RIO DE JANEIRO—In the final night of competition at the Olympic track and field venue, 41-year old Washington State University hall of famer Bernard Lagat (left/photo courtesy IAAF/Getty Images) closed out his Olympic career as he finished fifth in the men’s 5000 meter finals Saturday at Estádio Olímpico João Havelange.
The man who began his Olympic career sixteen years ago in Sydney with a surprise third place finish in the 1500 meters, entered these Olympics knowing that his chances at obtaining a medal would be based on a slow first 3000 meters.
It was not meant to be, as the three Ethiopians in the field—Dejen Gebremeskel, Hagos Gebriwet, and Muktar Edris—took the pace out fast, knowing that defending champ Mo Farah of Great Britain and the Nike Oregon Project, along with Lagat were the two whose kicks were feared by the field.
Through the first 3000, the Ethiopians kept the pace honest, going through 3000 in 7:57.15, which is roughly 13:15, a decent time in a championship race.
Meanwhile, Lagat and former Emerald Ridge HS standout Hassan Mead sat in roughly the middle of the main pack, while US teammate Paul Chelimo, stayed a few paces ahead of the duo.
Entering the bell, Farah was up front with Chelimo in third, Lagat in sixth, and Mead in ninth.
As they entered the backstretch, Lagat suddenly found himself gapped by the leaders with the distance growing larger as they got to the middle of the final turn.
Down the final straight, Farah accelerated one more time with only Chelimo willing to go with him, as Farah became the first man since Finland’s Lasse Viren in 1972 and 1976 to win both the 5000 and 10000 in consecutive Olympics, crossing the line in 13:03.30
Chelimo, who is based in Portland and trains under former US Olympian Dan Browne as part of the US Army World Class Athlete program, hung on to take second in 13:03.90. Gebrhwiwet took third in 13:04.35.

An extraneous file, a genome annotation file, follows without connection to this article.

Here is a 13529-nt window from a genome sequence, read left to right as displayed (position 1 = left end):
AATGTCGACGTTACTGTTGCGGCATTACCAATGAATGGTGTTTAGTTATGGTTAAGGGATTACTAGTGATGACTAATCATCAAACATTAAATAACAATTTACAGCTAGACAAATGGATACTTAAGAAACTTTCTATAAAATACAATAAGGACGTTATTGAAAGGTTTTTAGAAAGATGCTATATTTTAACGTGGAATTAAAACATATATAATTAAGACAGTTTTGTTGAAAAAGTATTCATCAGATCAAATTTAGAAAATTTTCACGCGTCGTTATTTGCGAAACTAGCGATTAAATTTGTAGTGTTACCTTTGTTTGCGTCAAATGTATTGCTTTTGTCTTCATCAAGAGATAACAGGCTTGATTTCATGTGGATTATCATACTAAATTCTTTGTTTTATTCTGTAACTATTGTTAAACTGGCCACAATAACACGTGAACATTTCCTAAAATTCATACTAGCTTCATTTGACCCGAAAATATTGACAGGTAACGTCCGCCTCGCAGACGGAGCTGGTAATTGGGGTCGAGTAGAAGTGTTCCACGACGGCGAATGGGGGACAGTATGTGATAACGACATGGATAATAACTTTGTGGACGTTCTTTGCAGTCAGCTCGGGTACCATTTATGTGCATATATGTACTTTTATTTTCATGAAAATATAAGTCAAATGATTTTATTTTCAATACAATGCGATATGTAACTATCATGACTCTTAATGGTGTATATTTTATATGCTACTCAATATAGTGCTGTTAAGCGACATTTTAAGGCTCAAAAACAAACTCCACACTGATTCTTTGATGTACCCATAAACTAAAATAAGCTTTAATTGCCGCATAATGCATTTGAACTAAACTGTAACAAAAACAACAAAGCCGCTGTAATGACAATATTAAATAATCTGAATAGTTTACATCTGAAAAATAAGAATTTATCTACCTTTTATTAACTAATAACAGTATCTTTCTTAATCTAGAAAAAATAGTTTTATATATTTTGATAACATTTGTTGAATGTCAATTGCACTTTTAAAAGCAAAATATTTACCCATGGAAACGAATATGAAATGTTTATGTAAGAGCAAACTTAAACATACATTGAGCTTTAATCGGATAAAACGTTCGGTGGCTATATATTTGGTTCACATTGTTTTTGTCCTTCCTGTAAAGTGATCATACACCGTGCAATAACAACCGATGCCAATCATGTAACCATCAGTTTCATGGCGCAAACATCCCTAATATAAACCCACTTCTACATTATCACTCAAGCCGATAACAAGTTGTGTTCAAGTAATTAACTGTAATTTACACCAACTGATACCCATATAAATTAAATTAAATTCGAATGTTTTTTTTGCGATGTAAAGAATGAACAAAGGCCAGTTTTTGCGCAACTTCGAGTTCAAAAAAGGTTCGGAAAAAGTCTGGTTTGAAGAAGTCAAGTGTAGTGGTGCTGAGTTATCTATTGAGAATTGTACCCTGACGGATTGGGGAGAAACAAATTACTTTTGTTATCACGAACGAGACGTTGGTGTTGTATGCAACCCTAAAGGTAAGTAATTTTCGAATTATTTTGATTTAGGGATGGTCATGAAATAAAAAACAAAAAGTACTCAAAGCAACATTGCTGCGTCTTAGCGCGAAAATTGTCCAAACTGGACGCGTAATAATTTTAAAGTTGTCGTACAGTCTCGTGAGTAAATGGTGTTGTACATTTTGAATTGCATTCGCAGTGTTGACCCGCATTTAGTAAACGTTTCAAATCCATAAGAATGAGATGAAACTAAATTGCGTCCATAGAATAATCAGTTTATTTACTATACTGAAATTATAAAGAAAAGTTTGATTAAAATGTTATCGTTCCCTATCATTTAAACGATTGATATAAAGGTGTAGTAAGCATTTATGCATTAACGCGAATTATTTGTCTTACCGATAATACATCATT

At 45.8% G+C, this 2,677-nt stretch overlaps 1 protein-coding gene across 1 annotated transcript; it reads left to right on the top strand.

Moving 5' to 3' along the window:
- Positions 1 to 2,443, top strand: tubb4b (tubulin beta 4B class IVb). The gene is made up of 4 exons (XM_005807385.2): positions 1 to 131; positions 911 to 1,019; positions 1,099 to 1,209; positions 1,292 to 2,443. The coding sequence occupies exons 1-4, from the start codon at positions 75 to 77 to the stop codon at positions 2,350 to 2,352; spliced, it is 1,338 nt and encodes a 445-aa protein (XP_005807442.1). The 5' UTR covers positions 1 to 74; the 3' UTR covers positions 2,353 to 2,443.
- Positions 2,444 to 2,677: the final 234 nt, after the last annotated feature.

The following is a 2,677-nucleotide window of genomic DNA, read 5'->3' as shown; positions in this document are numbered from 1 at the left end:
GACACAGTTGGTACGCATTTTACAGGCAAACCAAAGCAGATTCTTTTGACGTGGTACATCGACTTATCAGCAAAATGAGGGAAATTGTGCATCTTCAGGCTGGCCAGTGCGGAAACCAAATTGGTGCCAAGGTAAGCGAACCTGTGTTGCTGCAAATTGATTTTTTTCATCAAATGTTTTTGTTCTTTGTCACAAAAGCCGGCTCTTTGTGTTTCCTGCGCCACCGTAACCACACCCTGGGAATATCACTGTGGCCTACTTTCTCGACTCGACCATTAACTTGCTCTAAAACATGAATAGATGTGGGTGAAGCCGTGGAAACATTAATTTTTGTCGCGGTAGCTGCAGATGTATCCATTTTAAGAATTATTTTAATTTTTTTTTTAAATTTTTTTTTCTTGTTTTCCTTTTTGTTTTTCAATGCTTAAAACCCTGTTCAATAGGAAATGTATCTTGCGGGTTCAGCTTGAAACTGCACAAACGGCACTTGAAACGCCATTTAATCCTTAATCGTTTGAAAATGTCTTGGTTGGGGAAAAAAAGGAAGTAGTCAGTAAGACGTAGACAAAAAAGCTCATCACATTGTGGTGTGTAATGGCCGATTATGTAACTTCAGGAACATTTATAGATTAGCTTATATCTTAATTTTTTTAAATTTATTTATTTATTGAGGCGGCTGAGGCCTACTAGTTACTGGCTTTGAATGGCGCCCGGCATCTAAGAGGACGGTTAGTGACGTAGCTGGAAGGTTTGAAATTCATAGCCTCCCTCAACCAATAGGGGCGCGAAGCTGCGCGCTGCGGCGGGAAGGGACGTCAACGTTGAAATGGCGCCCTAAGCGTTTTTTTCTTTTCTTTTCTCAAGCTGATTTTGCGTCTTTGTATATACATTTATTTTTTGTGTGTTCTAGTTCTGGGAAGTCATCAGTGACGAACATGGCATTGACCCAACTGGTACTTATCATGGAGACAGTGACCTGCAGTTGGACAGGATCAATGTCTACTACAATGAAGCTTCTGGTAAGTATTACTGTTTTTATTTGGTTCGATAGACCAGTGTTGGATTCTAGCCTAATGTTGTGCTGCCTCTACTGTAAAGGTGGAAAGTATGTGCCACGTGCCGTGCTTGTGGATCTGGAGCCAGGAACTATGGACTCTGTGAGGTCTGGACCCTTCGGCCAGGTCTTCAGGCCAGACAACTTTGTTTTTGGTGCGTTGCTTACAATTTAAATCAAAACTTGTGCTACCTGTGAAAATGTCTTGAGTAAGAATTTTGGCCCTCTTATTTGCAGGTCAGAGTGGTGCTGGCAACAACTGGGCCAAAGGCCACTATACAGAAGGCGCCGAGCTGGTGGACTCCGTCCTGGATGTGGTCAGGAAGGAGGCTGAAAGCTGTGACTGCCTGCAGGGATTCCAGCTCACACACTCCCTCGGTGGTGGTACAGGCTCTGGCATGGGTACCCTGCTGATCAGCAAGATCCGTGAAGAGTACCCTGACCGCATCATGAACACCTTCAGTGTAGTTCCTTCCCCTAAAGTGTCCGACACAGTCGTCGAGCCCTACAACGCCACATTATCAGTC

Lagat was sixth in 13:06.78, while Mead was 12th in 13:09.81.
The real drama began shortly afterwards, as Chelimo, Canada’s Mo Ahmed and Ethiopia’s Edris were all disqualified for running inside the rail, which was removed for athletes competing in the women’s high jump.
Lagat for a few moments was moved up to third, earning a final Olympic medal, but after appeals were heard, Chelimo and Ahmed’s results were reinstated, while Edris was indeed disqualified.
In comments to USA Track & Field afterwards in the mixed zone, Lagat said, “My last lap I was just following the guys, I wanted to run as hard as possible because I told my coach, my agent and my wife that I want to give my best. I do not want to just walk out of that field and say I wish I had done something different. For me, I gave all I had, there’s nothing else. That’s why I finished and I was still smiling and saying to everybody, ‘hey, good job’ and that’s when I went to the warm up area there to call down and to see my kids and hold my kids.”
Mead said, "I think about ninety-five percent of the race was a great race. It was fast, I think it was good for the spectators and for many of us, I don't mind a fast pace. I just kind of lost some momentum going into the final lap - there was a lot of people moving in and out and I kind of backed off because someone was moving from inside to outside... I didn't finish where I liked but overall I think it was a good race. I'm bummed out I didn't get to finish in the top 10.”
In other events, the Nike Oregon Project’s Matthew Centrowitz was the fastest kicker as he won the men’s 1500 for Team USA in a pedestrian 3:50.00. Both the men’s and women’s 4 x 400 relay teams emerged victorious. while veteran high jumper Chaunte Lowe was fourth with a clearance of 6-5.5 (1.97m), the same mark as winner Ruth Beitia of Spain.
The Olympic track and field competition ends Sunday on the streets of Rio with the men’s marathon, starting at 5:20 am Seattle time (9:20 am in Rio).
NOTE: The IAAF and USA Track & Field contributed to this report.